The three-month closed season for the Davao Gulf resumes for the second year starting June 1 after a resource assessment conducted by the regional office of Bureau of Fisheries and Aquatic Resources (DA-BFAR) in Davao region showed that tuna and other fish species are actively spawning in the gulf this time of the year.
A Joint Administrative Order by the secretaries of the Department of Agriculture (DA) and the Department of Interior and Local Government (DILG) mandated the implementation of a closed season in Davao Gulf from June 1 to August 31 every year.
The closed season for commercial fishing vessels aims to conserve marine resources, to secure the spawning period of pelagic fishes in the gulf and continuously implement measures to address illegal, unreported and unregulated (IUU) fishing.
“Davao Gulf is an ideal and potential spawning and breeding ground for tuna and tuna-like species,” BFAR 11 regional director Fatma M. Idris said. Of the 49 municipalities in the region, 30 are categorized as coastal.
Idris said the study confirms that tuna spawns inside Davao Gulf where most of them can be found near its mouth. Thus, she added, special attention and strict enforcement should be given near the area and the eastern portion of the gulf where high concentrations of tuna are found.
BFAR 11 is set to deploy six vessels to enforce the closed season, with two boats to patrol the Davao Oriental side of the gulf, another two along Samal Island, and two along Davao del Sur. The region’s patrol power got beefed up by the arrival of two 30-footer patrol vessels on February 27.
Under the terms of the closed season, fisherfolk or fishing companies will not be allowed to catch pelagic fishes using ring net and bag net. The ban also applies to small-scale to large-scale commercial fishing with vessels from 3.1 gross tons (GT) to more than 150 GT.
Based on the agency’s scientific studies, Davao Gulf is a key biodiversity area (KBA) in the Philippines. It is listed as one of the 34 biodiversity hot spots in the world. The area is also the feeding ground for 11 species of cetaceans, including sperm whales, killer whales, and bottle-nose dolphins and nursing ground for five endangered turtle species, including hawksbill, leatherback, and olive ridley. It serves as the final catchment for all runoffs, erosion and effluents coming from several watersheds in the region.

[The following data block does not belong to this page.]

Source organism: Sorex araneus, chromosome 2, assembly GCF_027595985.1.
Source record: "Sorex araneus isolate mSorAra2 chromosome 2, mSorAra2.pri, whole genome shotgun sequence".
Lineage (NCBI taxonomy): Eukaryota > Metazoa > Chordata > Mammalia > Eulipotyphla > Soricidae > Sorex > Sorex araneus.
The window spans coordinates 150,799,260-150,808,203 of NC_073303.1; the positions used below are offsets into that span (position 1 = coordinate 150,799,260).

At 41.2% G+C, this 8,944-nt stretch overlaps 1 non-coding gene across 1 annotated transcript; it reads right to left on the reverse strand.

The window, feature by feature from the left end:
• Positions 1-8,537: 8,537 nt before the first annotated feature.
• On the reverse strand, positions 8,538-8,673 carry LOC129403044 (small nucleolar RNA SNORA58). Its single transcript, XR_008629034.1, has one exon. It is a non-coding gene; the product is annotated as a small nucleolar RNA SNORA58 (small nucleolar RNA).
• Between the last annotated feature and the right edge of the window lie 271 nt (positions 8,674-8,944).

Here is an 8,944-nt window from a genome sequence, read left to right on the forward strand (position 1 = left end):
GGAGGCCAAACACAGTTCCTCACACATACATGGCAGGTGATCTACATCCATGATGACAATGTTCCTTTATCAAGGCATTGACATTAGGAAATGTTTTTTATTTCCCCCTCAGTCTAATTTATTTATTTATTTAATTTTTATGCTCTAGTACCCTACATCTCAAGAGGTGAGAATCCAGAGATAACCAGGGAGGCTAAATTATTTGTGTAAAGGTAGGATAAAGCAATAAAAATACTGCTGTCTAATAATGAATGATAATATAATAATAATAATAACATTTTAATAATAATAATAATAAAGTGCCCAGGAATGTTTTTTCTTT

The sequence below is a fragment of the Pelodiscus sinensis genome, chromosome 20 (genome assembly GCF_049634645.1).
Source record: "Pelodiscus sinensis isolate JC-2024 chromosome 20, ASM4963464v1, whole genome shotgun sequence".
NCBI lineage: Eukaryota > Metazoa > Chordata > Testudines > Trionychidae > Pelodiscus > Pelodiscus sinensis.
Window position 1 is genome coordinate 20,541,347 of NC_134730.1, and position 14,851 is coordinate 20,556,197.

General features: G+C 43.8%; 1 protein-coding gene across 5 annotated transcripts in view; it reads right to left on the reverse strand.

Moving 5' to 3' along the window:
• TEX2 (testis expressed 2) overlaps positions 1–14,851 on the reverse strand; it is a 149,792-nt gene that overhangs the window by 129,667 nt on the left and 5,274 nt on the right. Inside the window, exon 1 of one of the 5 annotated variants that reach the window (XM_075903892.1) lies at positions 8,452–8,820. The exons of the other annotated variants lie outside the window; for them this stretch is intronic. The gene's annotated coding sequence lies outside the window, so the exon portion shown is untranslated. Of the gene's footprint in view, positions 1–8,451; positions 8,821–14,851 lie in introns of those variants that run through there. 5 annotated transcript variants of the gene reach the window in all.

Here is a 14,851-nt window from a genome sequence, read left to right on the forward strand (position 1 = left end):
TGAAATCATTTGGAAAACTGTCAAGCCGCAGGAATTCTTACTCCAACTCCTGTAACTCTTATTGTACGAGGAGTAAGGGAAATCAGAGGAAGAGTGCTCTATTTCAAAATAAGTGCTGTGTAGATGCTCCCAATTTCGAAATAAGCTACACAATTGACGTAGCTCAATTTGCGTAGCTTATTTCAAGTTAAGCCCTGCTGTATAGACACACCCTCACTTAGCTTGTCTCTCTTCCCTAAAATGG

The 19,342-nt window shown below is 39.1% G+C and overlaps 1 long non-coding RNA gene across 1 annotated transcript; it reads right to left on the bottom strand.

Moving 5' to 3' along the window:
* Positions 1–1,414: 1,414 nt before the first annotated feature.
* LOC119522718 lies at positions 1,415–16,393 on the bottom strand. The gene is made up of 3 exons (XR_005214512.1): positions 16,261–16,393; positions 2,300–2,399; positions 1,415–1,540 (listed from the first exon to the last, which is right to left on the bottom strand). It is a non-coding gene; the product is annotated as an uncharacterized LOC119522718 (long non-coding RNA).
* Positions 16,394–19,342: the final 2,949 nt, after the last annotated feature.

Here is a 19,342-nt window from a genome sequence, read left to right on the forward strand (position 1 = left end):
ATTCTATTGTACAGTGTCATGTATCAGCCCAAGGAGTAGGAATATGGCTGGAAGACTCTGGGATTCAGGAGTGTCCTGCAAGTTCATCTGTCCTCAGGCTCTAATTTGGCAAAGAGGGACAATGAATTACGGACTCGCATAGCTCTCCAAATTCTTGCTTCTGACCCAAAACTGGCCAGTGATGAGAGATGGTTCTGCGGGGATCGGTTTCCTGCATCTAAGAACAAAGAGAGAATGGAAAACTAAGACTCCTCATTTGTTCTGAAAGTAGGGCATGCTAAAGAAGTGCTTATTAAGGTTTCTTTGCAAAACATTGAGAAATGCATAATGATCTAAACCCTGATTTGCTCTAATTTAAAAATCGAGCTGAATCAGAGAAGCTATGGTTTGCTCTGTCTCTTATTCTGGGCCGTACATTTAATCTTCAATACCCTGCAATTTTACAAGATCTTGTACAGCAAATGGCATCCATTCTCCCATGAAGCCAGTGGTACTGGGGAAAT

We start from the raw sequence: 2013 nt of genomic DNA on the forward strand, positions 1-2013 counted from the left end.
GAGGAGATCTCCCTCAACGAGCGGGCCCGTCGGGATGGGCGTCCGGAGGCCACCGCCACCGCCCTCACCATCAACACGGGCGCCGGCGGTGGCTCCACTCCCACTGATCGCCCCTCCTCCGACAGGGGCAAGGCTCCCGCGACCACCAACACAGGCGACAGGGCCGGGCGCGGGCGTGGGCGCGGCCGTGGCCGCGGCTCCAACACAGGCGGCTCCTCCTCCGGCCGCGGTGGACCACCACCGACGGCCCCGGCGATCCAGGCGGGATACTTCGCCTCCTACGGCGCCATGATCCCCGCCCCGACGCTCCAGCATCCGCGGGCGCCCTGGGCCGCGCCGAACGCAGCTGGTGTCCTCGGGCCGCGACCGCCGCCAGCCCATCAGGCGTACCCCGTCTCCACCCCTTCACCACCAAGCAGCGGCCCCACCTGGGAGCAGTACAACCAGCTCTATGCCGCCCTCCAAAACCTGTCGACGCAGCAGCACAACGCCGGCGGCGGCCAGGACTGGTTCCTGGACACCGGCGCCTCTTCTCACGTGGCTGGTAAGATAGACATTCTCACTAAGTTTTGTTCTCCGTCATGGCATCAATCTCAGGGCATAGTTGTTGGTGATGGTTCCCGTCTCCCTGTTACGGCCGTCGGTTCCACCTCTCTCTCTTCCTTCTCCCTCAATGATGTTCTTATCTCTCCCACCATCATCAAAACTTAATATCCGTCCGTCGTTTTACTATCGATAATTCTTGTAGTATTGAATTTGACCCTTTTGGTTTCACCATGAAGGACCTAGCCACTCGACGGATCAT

The Department of Science and Technology (DOST) reported in 2012 the decline of fish catch in the region from 2000 to 2010. This was attributed to water pollution, destroyed fishing habitat, diminishing sea grass, conversion of mangrove planting areas to recreational resorts and poor fishing practices.
BFAR 11’s National Stock Assessment Program indicated that small pelagic fish production has declined and has not been sufficient to meet the demand for fish in the region. This has prompted the declaration of the closed season in 2014.
Davao Gulf is generally an ideal ground for marine organisms to thrive and this conforms with the result of the study showing high concentrations of phytoplankton and chlorophyll-a and high abundance of fish larvae in the area. Highest distribution of fish larvae is observed along stations near Lupon, Pantukan, Tagum and Panabo where abundant phytoplankton is also found. (BFAR Region 11)
Posted By: Lynne Pingoy